increasingly significant. Rolling resistance is much higher on rollers than on the road, for
    obvious reasons. If you want to experiment, swap the tyres from one set of wheels to the other so
    that you can isolate these two effects. Also check your position on the two bikes, as postural
    effects can have consequences on the rollers which are often cancelled or overridden by aerodynamic
    effects on the road.

    Kinky Cowboy*

    *Batteries not included May contain traces of nuts Your milage may vary
     
  6. Thanks all....I'll try the tire swap this weekend. The Mavic spokes are bladed vs the Rolf's round
    ones so that's probably in there two.

    "Christopher Meyer" <[email protected]> wrote in message
    news:[email protected]...
    > I recently bought rollers and am enjoying them...but here's the question
    >
    > When I ride with Bike A., my speed at the same exertion (measured by HRM) as when I ride Bike B
    > is about 5mph slower. Bike A has Rolf Seistre
    wheels
    > (with new and recently rebuilt freewheel) and Conti 3000 GP tires whereas Bike B has Mavic SSC SL
    > wheels with Vittoria Corsa Evo tires. I switched the wheels and Bike gained a lot of the speed
    > with the Mavic/Corsa combo.
    >
    > What fascinates me is why there would be such a large difference between
    the
    > two wheel/tire combinations. Those of you with more experience, please enlighten me. Are there
    > other factors?
     
  7. "B. Schneider" <[email protected]> wrote in message
    news:[email protected]...
    > "Christopher Meyer" <[email protected]> wrote in message
    > news:[email protected]...
    > > I recently bought rollers and am enjoying them...but here's the question
    > >
    > > When I ride with Bike A., my speed at the same exertion (measured by
    HRM)
    > > as when I ride Bike B is about 5mph slower. Bike A has Rolf Seistre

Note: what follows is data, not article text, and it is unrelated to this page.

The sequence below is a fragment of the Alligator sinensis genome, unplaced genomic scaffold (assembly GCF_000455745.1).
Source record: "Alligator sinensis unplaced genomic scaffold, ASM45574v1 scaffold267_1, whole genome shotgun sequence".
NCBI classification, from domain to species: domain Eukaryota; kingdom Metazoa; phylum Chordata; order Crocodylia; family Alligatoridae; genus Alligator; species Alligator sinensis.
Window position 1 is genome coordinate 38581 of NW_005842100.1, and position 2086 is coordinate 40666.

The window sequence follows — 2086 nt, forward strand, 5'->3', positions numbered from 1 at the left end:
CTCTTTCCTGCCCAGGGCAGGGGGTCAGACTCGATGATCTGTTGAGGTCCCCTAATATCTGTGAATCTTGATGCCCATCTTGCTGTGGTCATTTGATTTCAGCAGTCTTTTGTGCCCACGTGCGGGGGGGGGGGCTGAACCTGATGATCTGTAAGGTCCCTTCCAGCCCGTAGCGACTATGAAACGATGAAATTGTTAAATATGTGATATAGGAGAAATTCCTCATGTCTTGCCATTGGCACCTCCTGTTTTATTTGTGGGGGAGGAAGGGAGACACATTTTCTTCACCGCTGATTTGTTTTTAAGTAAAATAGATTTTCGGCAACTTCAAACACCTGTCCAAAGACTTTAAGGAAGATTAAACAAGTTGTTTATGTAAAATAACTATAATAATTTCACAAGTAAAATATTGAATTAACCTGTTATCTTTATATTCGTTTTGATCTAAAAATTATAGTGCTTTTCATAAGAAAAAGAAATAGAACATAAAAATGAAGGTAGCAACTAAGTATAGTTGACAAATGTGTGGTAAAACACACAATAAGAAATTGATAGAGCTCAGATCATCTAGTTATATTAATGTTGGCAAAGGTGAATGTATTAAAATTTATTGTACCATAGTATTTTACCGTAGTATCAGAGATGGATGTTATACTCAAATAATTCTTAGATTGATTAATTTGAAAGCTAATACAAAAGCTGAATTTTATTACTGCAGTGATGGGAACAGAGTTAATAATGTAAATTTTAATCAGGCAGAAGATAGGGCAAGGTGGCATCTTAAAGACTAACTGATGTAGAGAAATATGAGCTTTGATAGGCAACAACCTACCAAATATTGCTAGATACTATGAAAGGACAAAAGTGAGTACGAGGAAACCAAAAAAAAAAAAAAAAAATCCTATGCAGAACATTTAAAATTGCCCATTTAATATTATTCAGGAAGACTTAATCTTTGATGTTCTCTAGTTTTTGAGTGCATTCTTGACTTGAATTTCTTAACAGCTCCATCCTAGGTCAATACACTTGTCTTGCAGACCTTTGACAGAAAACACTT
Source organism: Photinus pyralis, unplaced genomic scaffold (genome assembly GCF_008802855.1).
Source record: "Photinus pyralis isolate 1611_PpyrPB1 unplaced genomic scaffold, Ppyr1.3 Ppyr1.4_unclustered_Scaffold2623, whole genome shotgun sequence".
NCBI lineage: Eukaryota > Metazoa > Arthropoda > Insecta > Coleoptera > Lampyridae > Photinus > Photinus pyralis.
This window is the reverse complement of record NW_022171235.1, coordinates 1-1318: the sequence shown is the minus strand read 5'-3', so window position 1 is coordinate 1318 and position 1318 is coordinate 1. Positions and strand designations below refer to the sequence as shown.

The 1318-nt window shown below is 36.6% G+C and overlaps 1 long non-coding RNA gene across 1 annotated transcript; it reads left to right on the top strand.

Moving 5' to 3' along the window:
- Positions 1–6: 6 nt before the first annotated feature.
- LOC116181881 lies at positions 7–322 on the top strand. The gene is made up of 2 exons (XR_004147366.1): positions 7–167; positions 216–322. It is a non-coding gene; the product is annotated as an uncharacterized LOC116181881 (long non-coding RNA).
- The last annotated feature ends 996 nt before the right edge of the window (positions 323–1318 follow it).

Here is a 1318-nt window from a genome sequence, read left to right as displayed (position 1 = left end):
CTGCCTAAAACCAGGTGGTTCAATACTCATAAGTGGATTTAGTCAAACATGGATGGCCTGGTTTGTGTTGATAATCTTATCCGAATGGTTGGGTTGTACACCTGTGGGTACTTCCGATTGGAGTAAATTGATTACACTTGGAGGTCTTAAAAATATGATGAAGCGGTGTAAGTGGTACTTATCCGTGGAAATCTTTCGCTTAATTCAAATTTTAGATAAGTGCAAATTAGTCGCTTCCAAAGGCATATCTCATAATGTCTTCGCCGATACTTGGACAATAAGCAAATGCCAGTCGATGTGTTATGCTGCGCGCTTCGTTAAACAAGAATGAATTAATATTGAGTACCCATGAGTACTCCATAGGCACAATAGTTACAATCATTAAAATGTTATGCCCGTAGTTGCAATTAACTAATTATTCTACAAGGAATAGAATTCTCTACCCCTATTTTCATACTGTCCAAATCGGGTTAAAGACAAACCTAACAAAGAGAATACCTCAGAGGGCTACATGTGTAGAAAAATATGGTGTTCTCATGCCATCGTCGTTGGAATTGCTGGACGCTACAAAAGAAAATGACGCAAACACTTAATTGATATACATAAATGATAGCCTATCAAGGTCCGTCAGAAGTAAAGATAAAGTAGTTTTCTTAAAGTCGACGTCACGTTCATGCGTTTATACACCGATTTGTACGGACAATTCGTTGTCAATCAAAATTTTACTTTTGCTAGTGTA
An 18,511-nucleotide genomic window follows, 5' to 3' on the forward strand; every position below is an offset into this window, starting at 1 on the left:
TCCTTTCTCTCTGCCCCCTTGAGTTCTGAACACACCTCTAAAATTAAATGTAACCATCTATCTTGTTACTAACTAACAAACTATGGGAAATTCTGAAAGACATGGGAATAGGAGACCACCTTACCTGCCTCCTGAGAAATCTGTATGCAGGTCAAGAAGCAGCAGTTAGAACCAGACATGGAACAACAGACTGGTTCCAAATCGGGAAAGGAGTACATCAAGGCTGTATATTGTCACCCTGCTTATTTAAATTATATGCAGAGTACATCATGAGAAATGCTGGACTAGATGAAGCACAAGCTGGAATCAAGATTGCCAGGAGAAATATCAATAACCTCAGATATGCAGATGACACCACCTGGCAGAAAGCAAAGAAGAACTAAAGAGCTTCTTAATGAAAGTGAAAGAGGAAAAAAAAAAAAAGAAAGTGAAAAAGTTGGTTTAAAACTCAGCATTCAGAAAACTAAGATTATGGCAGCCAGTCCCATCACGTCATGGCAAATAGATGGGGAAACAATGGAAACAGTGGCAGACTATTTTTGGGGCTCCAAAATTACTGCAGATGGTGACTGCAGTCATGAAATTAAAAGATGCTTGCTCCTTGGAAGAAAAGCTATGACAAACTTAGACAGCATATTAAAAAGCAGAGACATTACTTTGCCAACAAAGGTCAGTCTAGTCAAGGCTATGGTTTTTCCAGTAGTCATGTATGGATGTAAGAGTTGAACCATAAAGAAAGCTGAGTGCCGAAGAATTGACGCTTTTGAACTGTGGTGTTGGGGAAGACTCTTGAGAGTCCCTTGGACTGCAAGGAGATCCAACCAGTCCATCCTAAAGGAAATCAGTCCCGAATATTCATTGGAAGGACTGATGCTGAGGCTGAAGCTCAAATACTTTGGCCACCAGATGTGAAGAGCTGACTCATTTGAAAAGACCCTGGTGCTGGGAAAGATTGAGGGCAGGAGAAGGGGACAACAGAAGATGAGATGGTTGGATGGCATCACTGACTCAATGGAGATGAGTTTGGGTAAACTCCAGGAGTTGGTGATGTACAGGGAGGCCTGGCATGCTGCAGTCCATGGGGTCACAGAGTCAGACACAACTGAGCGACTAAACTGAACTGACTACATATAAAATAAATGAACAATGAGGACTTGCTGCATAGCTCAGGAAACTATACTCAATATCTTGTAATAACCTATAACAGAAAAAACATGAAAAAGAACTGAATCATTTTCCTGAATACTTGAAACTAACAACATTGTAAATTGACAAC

> wheels
    > > (with new and recently rebuilt freewheel) and Conti 3000 GP tires
    whereas
    > > Bike B has Mavic SSC SL wheels with Vittoria Corsa Evo tires. I
    switched
    > > the wheels and Bike gained a lot of the speed with the Mavic/Corsa
    combo.
    > >
    > > What fascinates me is why there would be such a large difference between
    > the
    > > two wheel/tire combinations. Those of you with more experience, please
    > > enlighten me. Are there other factors?
    > >
    > >
    >
    > I noticed a similar effect when changing tires half-way through the
    winter -
    > the roller just ate tires like there is no tomorrow.
    >
    > I switched from Bontrager Select 700Cx25 (relatively soft rubber) to Conti
    > Gatorskin 700x23C (much harder rubber). With the Gatorskins I now have to use
    > 2-steps lower gear than with the Bontragers. As a side-effect the noise level
    > went down significantly, too.
    >
    > So the tires, width and rubber mix, make a significant difference.
    >
    > Enjoy the monotony of staring at the TV while on the rollers :)
    >
    > Bengt-Olaf.
    >

    Effect of computer calibration should be looked at, but aside from that, I also
    vote for tires. Back when my six-small-drum American Classic rollers were fresh,
    I used to marvel at how much easier it was to spin my tubular wheels with 22mm
    Conti Sprinters than my clinchers with the 20mm tires that were in vogue those
    days. On a lark I put some Avocet 28's on (which measured about 25mm in those
    days) and the clinchers became about as easy to spin as the tubies, in spite of
    being much heavier. Took them out on the road and found the same to be true
    there. Haven't had skinny tires on my bike ever since. These days anything
    smaller than a true 23 doesn't even get considered, and I'm only 140lbs and have
    mostly smooth roads where I
    live.